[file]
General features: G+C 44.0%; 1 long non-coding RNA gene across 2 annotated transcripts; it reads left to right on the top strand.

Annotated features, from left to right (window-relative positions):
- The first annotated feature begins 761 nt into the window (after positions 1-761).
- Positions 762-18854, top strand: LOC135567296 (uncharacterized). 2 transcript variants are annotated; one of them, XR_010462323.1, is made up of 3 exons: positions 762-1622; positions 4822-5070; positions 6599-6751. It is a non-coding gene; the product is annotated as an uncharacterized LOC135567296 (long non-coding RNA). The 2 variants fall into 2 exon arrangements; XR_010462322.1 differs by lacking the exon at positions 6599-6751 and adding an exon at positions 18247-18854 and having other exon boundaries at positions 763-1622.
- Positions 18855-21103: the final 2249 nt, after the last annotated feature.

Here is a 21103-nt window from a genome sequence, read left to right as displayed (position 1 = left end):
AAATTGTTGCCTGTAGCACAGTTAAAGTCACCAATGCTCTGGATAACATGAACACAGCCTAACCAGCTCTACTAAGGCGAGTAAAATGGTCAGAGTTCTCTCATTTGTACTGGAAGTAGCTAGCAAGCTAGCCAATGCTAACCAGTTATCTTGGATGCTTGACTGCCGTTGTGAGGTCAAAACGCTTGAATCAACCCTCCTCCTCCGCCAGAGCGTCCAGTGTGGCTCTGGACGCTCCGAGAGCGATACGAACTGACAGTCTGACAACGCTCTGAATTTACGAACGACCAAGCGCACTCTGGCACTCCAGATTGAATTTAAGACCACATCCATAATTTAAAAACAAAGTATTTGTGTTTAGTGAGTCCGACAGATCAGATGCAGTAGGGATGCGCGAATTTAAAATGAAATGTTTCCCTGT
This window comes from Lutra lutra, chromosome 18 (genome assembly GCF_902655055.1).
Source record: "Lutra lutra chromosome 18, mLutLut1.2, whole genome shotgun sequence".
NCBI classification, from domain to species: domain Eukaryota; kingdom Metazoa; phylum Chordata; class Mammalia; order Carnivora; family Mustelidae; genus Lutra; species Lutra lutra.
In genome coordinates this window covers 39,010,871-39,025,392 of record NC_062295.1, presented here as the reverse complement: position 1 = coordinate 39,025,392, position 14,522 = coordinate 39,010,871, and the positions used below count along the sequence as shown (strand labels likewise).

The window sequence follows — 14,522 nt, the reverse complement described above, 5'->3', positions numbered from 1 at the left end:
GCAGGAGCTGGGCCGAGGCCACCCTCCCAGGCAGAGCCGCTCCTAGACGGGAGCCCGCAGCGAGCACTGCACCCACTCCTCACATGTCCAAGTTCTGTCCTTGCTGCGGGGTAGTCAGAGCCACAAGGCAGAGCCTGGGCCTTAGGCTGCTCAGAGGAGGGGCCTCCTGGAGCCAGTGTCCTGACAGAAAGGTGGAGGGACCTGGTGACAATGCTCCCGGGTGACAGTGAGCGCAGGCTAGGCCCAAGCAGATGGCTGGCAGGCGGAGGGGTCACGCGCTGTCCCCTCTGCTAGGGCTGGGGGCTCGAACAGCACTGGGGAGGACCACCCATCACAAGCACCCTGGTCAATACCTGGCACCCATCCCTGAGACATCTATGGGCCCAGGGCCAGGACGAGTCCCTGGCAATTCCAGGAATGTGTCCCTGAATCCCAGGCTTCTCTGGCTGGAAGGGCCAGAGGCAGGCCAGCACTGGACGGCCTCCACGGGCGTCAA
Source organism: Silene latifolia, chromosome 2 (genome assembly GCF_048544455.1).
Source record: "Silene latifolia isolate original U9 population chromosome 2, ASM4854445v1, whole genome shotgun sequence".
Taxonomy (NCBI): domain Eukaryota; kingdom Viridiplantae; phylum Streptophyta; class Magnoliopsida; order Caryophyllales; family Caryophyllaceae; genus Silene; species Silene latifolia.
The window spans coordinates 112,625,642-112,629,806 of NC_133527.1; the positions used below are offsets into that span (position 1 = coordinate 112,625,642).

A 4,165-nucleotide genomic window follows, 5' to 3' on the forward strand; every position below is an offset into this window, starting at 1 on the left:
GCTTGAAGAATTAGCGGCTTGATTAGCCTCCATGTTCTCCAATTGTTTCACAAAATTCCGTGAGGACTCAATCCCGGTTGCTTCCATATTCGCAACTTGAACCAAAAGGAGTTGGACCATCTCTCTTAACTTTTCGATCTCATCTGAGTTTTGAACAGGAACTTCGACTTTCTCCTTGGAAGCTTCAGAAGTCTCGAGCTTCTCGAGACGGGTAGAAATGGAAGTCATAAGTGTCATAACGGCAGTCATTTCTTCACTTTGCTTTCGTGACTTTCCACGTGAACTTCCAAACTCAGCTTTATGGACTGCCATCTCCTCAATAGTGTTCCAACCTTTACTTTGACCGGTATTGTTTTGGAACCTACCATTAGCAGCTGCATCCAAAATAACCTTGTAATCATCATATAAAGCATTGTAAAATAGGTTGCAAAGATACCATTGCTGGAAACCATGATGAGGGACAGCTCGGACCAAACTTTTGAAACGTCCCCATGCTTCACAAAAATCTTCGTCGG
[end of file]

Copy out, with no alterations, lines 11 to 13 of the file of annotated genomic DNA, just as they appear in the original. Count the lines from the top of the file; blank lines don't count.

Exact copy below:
In genome coordinates this window covers 39,010,871-39,025,392 of record NC_062295.1, presented here as the reverse complement: position 1 = coordinate 39,025,392, position 14,522 = coordinate 39,010,871, and the positions used below count along the sequence as shown (strand labels likewise).

The window sequence follows — 14,522 nt, the reverse complement described above, 5'->3', positions numbered from 1 at the left end:
GCAGGAGCTGGGCCGAGGCCACCCTCCCAGGCAGAGCCGCTCCTAGACGGGAGCCCGCAGCGAGCACTGCACCCACTCCTCACATGTCCAAGTTCTGTCCTTGCTGCGGGGTAGTCAGAGCCACAAGGCAGAGCCTGGGCCTTAGGCTGCTCAGAGGAGGGGCCTCCTGGAGCCAGTGTCCTGACAGAAAGGTGGAGGGACCTGGTGACAATGCTCCCGGGTGACAGTGAGCGCAGGCTAGGCCCAAGCAGATGGCTGGCAGGCGGAGGGGTCACGCGCTGTCCCCTCTGCTAGGGCTGGGGGCTCGAACAGCACTGGGGAGGACCACCCATCACAAGCACCCTGGTCAATACCTGGCACCCATCCCTGAGACATCTATGGGCCCAGGGCCAGGACGAGTCCCTGGCAATTCCAGGAATGTGTCCCTGAATCCCAGGCTTCTCTGGCTGGAAGGGCCAGAGGCAGGCCAGCACTGGACGGCCTCCACGGGCGTCAA